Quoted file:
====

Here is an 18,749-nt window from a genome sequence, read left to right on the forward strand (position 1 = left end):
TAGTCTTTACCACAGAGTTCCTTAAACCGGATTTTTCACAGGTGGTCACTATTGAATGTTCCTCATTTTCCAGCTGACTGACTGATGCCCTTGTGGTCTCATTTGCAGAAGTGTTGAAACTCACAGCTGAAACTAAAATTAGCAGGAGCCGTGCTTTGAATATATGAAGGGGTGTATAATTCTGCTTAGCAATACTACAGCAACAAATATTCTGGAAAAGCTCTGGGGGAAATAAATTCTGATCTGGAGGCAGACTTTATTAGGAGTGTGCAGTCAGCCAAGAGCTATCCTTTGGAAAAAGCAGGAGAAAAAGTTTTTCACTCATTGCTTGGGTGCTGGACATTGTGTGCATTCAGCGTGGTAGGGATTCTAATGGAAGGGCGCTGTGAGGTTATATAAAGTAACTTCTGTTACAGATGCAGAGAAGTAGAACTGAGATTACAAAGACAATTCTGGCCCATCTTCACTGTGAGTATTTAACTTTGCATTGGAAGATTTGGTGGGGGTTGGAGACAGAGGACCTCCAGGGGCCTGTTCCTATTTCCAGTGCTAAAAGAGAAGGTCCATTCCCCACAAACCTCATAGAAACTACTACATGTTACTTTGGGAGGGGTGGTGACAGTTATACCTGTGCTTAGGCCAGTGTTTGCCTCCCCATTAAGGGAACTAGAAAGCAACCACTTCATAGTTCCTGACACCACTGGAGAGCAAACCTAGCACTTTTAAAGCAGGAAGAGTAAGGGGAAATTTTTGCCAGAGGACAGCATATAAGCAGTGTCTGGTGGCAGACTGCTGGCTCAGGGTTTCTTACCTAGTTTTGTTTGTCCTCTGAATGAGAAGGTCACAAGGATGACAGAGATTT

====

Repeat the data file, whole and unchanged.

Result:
Here is an 18,749-nt window from a genome sequence, read left to right on the forward strand (position 1 = left end):
TAGTCTTTACCACAGAGTTCCTTAAACCGGATTTTTCACAGGTGGTCACTATTGAATGTTCCTCATTTTCCAGCTGACTGACTGATGCCCTTGTGGTCTCATTTGCAGAAGTGTTGAAACTCACAGCTGAAACTAAAATTAGCAGGAGCCGTGCTTTGAATATATGAAGGGGTGTATAATTCTGCTTAGCAATACTACAGCAACAAATATTCTGGAAAAGCTCTGGGGGAAATAAATTCTGATCTGGAGGCAGACTTTATTAGGAGTGTGCAGTCAGCCAAGAGCTATCCTTTGGAAAAAGCAGGAGAAAAAGTTTTTCACTCATTGCTTGGGTGCTGGACATTGTGTGCATTCAGCGTGGTAGGGATTCTAATGGAAGGGCGCTGTGAGGTTATATAAAGTAACTTCTGTTACAGATGCAGAGAAGTAGAACTGAGATTACAAAGACAATTCTGGCCCATCTTCACTGTGAGTATTTAACTTTGCATTGGAAGATTTGGTGGGGGTTGGAGACAGAGGACCTCCAGGGGCCTGTTCCTATTTCCAGTGCTAAAAGAGAAGGTCCATTCCCCACAAACCTCATAGAAACTACTACATGTTACTTTGGGAGGGGTGGTGACAGTTATACCTGTGCTTAGGCCAGTGTTTGCCTCCCCATTAAGGGAACTAGAAAGCAACCACTTCATAGTTCCTGACACCACTGGAGAGCAAACCTAGCACTTTTAAAGCAGGAAGAGTAAGGGGAAATTTTTGCCAGAGGACAGCATATAAGCAGTGTCTGGTGGCAGACTGCTGGCTCAGGGTTTCTTACCTAGTTTTGTTTGTCCTCTGAATGAGAAGGTCACAAGGATGACAGAGATTT